Anyone who has worked with young learners is well aware of how active children can be. As children have lots of extra energy and tend to have shorter attention spans than older learners, it is important for the teachers to develop a series of ‘up the sleeve’ activities to keep their classes moving at a good pace and to keep the children ‘on their toes’.  This article includes a variety of five minute activities which help spice up the EFL class and maintain children’s attention.

Blackboard or Whiteboard Activities


  • What’s missing? Write 4 or 5 numbers on the board. Tell the children ‘Close your eyes’ and rub out one of the numbers (or cover it with a form). Children open their eyes and must say the number that is missing. Once they have played a few times, encourage children to come to the front of the class and rub out the numbers. This can also be done with pictures, flashcards or IWB images.


  • What is number three? Draw 3 or 4 classroom objects or animals on the board. Write random numbers (from 1-10) next to the pictures. Ask questions such as “What is number 7?” Ss: It’s a cat!What number is monkey?” Ss: Three!! Point to pictures and ask: Is it a (mouse)?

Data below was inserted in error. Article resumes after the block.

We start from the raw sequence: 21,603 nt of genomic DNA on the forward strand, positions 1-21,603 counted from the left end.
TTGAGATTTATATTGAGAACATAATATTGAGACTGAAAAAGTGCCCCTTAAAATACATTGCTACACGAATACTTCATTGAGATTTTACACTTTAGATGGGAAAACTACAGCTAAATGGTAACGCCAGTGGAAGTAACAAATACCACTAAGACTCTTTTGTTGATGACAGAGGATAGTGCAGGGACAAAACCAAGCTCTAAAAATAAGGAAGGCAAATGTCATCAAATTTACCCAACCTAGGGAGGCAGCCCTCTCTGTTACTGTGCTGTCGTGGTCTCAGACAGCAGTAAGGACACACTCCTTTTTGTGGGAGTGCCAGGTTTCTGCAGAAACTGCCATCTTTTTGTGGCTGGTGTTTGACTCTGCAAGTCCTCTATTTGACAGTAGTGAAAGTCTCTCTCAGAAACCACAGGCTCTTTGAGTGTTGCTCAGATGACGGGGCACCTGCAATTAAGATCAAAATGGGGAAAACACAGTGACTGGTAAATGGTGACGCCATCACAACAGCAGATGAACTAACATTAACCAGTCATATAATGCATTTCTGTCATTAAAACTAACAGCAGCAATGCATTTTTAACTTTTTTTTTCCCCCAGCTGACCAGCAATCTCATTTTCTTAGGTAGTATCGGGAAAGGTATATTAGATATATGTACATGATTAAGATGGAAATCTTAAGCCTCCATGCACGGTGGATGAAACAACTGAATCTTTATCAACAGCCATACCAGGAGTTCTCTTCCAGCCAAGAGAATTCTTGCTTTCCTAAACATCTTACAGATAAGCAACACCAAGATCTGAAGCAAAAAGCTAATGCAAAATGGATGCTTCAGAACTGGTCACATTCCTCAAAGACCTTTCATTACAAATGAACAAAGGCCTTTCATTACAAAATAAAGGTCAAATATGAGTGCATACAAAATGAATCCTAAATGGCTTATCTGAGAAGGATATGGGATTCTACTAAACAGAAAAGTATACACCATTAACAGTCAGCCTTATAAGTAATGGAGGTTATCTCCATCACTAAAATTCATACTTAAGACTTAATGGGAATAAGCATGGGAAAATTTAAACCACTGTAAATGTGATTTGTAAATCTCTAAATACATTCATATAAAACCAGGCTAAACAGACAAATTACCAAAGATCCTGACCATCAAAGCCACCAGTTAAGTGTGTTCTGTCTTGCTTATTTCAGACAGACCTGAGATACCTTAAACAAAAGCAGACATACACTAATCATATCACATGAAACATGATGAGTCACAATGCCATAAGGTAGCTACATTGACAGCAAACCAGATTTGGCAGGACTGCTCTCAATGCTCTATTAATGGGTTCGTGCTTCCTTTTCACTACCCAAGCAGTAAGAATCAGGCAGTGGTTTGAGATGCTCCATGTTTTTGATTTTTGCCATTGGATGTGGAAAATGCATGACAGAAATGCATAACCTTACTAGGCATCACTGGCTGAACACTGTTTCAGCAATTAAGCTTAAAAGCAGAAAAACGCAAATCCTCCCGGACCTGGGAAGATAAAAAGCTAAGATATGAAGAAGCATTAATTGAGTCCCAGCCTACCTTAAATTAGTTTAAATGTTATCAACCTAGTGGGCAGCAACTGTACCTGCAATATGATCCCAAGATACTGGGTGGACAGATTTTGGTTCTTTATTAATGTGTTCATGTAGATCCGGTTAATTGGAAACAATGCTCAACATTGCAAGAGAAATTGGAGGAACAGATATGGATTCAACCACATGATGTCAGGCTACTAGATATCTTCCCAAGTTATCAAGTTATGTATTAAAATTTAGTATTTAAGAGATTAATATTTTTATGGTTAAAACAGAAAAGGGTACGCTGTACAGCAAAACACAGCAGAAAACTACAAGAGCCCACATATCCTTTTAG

• What is it? Begin drawing a picture on the board (for example, a mouse) but draw it very, very slowly stopping every once in a while for students to guess what you are going to draw. Ask ‘What is it?’


Physical Response Activities


  • Please…. Tell the children that they are going to play a game. They must only do the actions if the teacher says the word ‘please’. For example, say Please stand up (children stand up), please jump (children jump), close your eyes (children shouldn’t close their eyes as the word please was not said).


  • Human numbers. Encourage the children to make numbers with their body. Say a number, the children try to form the number. Once they have done this a few times, they can try to form numbers with other members of the class.


  • Back drawing. Encourage the children to draw a number from 1-20 on their partner’s back. Their partner tries to guess the number then draws a number on the other child’s back.


  • Body Connectors. Place the children in pairs or groups of 3. Give commands such as ‘Hand to hand’ (children put their hands together). Later, add commands such as Hand to arm, Arm to foot. Option: When the children have played a few rounds tell them that when you call out “body connectors” that they should change partners.


When working with large groups of young learners it is important to be prepared for the unexpected. Children, like adults, are unpredictable hence, as teachers, we should always be ready to change the pace of the class and channel the children’s energy.

Have fun and good luck keeping them on their toes!

First published in The Internet TESL Journal, Vol. XIII, No. 8, August 2007


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